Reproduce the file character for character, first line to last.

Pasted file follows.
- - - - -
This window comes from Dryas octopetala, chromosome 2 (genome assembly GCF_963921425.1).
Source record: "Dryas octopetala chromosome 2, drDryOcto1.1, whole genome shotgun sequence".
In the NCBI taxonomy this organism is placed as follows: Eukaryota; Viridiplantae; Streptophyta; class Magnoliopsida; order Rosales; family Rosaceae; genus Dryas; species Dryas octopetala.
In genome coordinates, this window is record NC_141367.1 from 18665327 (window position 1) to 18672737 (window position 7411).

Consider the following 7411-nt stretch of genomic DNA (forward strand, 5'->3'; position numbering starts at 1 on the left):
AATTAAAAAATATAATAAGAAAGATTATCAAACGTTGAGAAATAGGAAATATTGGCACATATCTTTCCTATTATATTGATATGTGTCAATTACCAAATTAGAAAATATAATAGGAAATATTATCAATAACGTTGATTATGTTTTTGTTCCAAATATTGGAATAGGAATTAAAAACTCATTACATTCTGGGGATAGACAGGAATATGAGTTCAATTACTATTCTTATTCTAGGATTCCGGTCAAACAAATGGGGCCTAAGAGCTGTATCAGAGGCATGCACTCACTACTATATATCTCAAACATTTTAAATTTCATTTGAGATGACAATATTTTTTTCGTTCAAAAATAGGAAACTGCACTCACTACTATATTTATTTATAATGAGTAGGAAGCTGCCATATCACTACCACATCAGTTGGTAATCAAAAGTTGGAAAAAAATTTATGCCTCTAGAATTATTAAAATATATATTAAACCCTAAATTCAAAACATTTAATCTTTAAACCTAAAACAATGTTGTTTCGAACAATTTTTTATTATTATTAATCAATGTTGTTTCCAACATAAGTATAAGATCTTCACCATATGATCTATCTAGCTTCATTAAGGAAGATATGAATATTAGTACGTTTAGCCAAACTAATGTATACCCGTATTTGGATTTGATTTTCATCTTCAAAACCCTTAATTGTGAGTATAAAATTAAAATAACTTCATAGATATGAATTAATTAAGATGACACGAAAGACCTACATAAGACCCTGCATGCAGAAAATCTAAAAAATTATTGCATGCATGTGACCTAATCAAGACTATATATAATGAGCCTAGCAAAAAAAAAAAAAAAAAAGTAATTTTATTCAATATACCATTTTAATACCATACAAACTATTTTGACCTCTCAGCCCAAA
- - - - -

This window comes from Dryas octopetala, chromosome 2 (genome assembly GCF_963921425.1).
Source record: "Dryas octopetala chromosome 2, drDryOcto1.1, whole genome shotgun sequence".
In the NCBI taxonomy this organism is placed as follows: Eukaryota; Viridiplantae; Streptophyta; class Magnoliopsida; order Rosales; family Rosaceae; genus Dryas; species Dryas octopetala.
In genome coordinates, this window is record NC_141367.1 from 18665327 (window position 1) to 18672737 (window position 7411).

Consider the following 7411-nt stretch of genomic DNA (forward strand, 5'->3'; position numbering starts at 1 on the left):
AATTAAAAAATATAATAAGAAAGATTATCAAACGTTGAGAAATAGGAAATATTGGCACATATCTTTCCTATTATATTGATATGTGTCAATTACCAAATTAGAAAATATAATAGGAAATATTATCAATAACGTTGATTATGTTTTTGTTCCAAATATTGGAATAGGAATTAAAAACTCATTACATTCTGGGGATAGACAGGAATATGAGTTCAATTACTATTCTTATTCTAGGATTCCGGTCAAACAAATGGGGCCTAAGAGCTGTATCAGAGGCATGCACTCACTACTATATATCTCAAACATTTTAAATTTCATTTGAGATGACAATATTTTTTTCGTTCAAAAATAGGAAACTGCACTCACTACTATATTTATTTATAATGAGTAGGAAGCTGCCATATCACTACCACATCAGTTGGTAATCAAAAGTTGGAAAAAAATTTATGCCTCTAGAATTATTAAAATATATATTAAACCCTAAATTCAAAACATTTAATCTTTAAACCTAAAACAATGTTGTTTCGAACAATTTTTTATTATTATTAATCAATGTTGTTTCCAACATAAGTATAAGATCTTCACCATATGATCTATCTAGCTTCATTAAGGAAGATATGAATATTAGTACGTTTAGCCAAACTAATGTATACCCGTATTTGGATTTGATTTTCATCTTCAAAACCCTTAATTGTGAGTATAAAATTAAAATAACTTCATAGATATGAATTAATTAAGATGACACGAAAGACCTACATAAGACCCTGCATGCAGAAAATCTAAAAAATTATTGCATGCATGTGACCTAATCAAGACTATATATAATGAGCCTAGCAAAAAAAAAAAAAAAAAAGTAATTTTATTCAATATACCATTTTAATACCATACAAACTATTTTGACCTCTCAGCCCAAA